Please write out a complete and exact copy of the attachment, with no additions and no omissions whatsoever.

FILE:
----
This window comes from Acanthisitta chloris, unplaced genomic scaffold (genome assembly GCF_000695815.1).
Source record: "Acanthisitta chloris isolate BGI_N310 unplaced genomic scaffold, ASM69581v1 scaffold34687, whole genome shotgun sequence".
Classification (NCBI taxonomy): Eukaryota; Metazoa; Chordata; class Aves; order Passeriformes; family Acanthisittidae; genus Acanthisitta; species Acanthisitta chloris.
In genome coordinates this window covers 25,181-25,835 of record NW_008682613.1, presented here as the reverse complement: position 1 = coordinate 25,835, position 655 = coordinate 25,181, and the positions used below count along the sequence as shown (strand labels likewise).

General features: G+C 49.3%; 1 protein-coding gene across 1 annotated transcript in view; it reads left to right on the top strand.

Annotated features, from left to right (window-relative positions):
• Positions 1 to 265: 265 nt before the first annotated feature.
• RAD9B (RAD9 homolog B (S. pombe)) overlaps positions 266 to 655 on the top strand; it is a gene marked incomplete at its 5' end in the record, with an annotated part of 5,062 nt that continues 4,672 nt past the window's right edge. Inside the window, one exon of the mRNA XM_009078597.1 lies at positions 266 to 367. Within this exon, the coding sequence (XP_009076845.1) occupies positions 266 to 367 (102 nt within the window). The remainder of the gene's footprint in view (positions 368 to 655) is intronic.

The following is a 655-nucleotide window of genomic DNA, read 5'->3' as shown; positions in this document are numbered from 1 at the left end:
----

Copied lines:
This window comes from Acanthisitta chloris, unplaced genomic scaffold (genome assembly GCF_000695815.1).
Source record: "Acanthisitta chloris isolate BGI_N310 unplaced genomic scaffold, ASM69581v1 scaffold34687, whole genome shotgun sequence".
Classification (NCBI taxonomy): Eukaryota; Metazoa; Chordata; class Aves; order Passeriformes; family Acanthisittidae; genus Acanthisitta; species Acanthisitta chloris.
In genome coordinates this window covers 25,181-25,835 of record NW_008682613.1, presented here as the reverse complement: position 1 = coordinate 25,835, position 655 = coordinate 25,181, and the positions used below count along the sequence as shown (strand labels likewise).

General features: G+C 49.3%; 1 protein-coding gene across 1 annotated transcript in view; it reads left to right on the top strand.

Annotated features, from left to right (window-relative positions):
• Positions 1 to 265: 265 nt before the first annotated feature.
• RAD9B (RAD9 homolog B (S. pombe)) overlaps positions 266 to 655 on the top strand; it is a gene marked incomplete at its 5' end in the record, with an annotated part of 5,062 nt that continues 4,672 nt past the window's right edge. Inside the window, one exon of the mRNA XM_009078597.1 lies at positions 266 to 367. Within this exon, the coding sequence (XP_009076845.1) occupies positions 266 to 367 (102 nt within the window). The remainder of the gene's footprint in view (positions 368 to 655) is intronic.

The following is a 655-nucleotide window of genomic DNA, read 5'->3' as shown; positions in this document are numbered from 1 at the left end: